We’d been talking about walking from home to IKEA since we “landed” in Sheffield a year ago.

Many take the official Five Weirs route along the Don, which gives you a glass of murky DIPA at St Mars of the Desert in Attercliffe if you time it right.

Mrs RM and I took the more challenging uphill Tinsley Canal route.

We’d already walked 2 miles before starting at Victoria Junction @ the Quays with a flat white and sausage roll, and wondering whether to just wait for the Dorothy Pax to open.

The Dorothy, which I’ve still yet to visit, is the only pub on this route till you get to Meadowhall.

Which also means it’s the only toilet on the route, so make sure you take people with you to provide a lookout if you need a “comfort break” as bushes are limited.

We walked for 90 minutes, Mrs RM taking the lead as I kept hanging back to take photos of the art, graffiti and industrial heritage and try to identify the ’80s pop being played on tinny radios in panel beating workshops (Spoiler : It’s almost certainly Red Light Spells Danger).

Hallam FC play on the west of Sheffield and think themselves superior to their League neighbours as their supporters are all 161 years old or talk like it, apparently.

The walk takes you between Attercliffe’s industry, the University playing grounds, and there’s a brush with Greenland (which still owes me a blog view on my world map of views).

It’s a very tranquil stroll, a bit muddy in places but there’s less rubbish than you’ll get in the canals north of Ancoats and it’s a great place to see the colours of Autumn.

At the half-way stage we entertained thoughts of branching off at Tinsley Marina towards Rotherham. There’s pubs there. But as you’ll have noticed, our enthusiasm was waning.

20 minutes after that last shot, I was back at Sheffield Station, heading somewhere really exciting.


    1. “Much” of the Five Weirs Walk is on roads because “much” of the footpath got washed away by floods! I did the walk five or six years ago when it was almost all on the river bank, and we came back along the canal towpath. I don’t think there was a lot of difference between the two stretches at that time.

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  1. I used to regularly walk up the canal towpath home after a pubcrawl down the Uxbridge Road, from Ealing Broadway station to home when I lived there in the late 70s/early 80s.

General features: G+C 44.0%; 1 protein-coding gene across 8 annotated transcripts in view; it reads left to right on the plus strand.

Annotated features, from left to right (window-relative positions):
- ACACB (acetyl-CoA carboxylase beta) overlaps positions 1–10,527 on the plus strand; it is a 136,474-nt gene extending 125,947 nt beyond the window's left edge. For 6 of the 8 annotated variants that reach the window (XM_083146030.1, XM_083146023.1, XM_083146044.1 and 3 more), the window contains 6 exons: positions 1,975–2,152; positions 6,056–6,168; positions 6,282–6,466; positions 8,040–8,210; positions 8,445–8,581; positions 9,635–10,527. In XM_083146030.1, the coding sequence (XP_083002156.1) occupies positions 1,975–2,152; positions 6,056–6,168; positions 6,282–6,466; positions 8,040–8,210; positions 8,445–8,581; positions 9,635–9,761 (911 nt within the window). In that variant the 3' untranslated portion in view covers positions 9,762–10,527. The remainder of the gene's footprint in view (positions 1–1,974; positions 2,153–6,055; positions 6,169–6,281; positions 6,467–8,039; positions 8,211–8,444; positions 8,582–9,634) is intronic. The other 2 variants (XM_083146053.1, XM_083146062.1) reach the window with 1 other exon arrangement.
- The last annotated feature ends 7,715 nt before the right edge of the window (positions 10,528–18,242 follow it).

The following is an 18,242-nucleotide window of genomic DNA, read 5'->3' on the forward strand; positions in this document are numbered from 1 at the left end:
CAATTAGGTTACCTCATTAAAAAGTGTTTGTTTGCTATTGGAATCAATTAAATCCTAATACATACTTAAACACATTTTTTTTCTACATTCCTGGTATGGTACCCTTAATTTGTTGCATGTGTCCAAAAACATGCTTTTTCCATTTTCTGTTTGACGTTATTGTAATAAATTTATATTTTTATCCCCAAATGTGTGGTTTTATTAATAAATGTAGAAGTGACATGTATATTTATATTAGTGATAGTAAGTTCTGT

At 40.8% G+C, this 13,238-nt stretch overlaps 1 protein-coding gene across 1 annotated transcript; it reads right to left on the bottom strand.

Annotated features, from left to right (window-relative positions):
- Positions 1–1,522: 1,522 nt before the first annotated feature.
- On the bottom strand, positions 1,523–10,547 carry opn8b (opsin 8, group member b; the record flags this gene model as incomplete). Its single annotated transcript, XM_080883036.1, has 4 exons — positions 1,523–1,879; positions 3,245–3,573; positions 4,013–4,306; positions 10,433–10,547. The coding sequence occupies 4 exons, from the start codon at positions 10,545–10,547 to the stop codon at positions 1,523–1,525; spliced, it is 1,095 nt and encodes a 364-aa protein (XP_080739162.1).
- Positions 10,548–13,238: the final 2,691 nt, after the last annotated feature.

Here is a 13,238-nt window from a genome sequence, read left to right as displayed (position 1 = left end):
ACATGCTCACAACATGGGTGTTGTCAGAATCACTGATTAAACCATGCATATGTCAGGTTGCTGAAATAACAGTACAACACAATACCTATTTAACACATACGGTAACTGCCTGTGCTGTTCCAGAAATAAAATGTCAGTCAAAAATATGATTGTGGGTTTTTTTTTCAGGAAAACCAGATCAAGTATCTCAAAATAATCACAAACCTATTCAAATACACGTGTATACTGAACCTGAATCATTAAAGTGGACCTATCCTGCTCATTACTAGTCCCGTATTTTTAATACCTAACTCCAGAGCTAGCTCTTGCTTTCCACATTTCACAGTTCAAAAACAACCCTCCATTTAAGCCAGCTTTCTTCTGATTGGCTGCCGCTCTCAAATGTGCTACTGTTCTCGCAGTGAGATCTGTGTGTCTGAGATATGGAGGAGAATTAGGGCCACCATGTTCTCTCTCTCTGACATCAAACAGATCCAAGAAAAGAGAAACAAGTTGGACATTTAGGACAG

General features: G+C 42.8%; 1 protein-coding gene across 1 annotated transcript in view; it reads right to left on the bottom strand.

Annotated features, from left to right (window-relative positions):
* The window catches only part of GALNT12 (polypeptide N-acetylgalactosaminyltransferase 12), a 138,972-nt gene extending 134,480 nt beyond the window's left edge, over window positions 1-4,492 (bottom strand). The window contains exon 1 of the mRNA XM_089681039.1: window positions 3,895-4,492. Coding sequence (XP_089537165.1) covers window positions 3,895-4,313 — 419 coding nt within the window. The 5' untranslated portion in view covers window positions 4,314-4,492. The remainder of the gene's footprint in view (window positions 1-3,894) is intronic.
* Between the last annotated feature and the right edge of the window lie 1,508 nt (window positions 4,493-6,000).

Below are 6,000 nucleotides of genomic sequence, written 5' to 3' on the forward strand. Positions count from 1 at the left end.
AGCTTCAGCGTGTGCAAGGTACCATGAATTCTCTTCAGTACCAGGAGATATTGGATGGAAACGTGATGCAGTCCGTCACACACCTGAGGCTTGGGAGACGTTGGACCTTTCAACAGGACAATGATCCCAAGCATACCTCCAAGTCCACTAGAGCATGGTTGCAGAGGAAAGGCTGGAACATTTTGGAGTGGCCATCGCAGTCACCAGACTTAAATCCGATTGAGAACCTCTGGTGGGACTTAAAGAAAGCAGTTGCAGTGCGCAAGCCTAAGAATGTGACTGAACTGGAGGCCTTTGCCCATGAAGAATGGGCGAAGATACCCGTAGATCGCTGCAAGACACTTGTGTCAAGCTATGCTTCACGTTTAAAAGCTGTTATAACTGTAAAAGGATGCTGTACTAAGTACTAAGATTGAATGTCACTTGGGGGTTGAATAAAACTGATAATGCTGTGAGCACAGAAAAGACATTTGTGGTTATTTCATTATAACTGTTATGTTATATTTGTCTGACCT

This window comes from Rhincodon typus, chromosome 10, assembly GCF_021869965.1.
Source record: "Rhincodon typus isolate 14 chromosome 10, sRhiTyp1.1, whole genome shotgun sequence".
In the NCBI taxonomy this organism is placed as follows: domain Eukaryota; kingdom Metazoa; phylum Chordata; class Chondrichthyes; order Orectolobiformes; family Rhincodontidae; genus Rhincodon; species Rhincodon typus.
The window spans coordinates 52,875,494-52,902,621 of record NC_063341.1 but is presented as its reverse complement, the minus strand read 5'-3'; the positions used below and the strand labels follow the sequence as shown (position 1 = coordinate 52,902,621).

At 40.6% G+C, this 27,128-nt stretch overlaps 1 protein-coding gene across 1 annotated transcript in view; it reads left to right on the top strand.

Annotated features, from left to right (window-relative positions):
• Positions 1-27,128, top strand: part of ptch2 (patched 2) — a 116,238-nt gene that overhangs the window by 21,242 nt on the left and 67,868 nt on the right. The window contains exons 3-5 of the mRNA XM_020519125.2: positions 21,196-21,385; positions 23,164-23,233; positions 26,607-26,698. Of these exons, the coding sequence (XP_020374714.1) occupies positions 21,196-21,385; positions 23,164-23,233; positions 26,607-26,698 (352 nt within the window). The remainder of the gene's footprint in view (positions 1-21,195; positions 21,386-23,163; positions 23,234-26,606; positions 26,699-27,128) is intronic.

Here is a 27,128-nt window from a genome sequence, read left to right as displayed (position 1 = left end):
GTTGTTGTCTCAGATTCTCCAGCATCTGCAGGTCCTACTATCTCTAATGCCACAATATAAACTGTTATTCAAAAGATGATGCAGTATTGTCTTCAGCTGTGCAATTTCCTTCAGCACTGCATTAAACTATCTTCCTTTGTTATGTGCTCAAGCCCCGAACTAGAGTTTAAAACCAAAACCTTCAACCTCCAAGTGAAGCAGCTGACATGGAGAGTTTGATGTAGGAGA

Start at the Feathers (Bernie Inn), just a stride down from the station, then the 6 Bells, North Star (Taylor Walker, early 80s GBG) and a brief diversion down to the Red Lion (Fullers, near Ealing Studio, frequent GBG) and on into West Ealing (Anchor, Coach & Horses, Prince Arthur), taking in the Old Hat & Green Man (condemned/demolished while I still lived there, though it lived on in the memory, as Green Man Lane was testament that it had once existed), then march on into Hanwell for a swift one (beer, I mean!) in the King’s Arms (maybe?) and down the hill to the (Fullers) Viaduct, opposite Ealing Hospital. Still got time to bob into the White Hart, culminating in a Director’s in the Fox, at the confluence of the river Brent + Grand Union canal. A slow, careful stagger up the Hanwell flight of locks (6 – had to look it up, never been capable of counting, lol), with plenty of (essential!) opportunities to ‘water the flowers’ along the dark deserted towpath. Exit onto Windmill Lane at the (IKB-designed 3 bridges: road, over canal, over railway – only one other like it in the country I was always led to believe) & a quarter mile stumble home. Those were the days!

    IIRC, none of the pubs were particularly salubrious (not that I was particularly judgemental in those days), quite the reverse, all catering for their down-market (lumpen proletariat?) local clientele – I wonder what became of them, now that the whole area has become extremely gentrified & is seriously expensive + populated by the effluent (stinking rich!)? Dubious as to whether many of the pubs exist, either – probably not a terrific loss, if truth be told.


      1. Well, I’m told that I enjoyed it ;-D not that it happened very often.

        For a more pleasant drinking experience, a visit to Richmond, or Strand-on-the Green or Roehampton (the superior part of Wandswerf!) was required; lots of lovely Youngs pubs.

        Liked by 1 person

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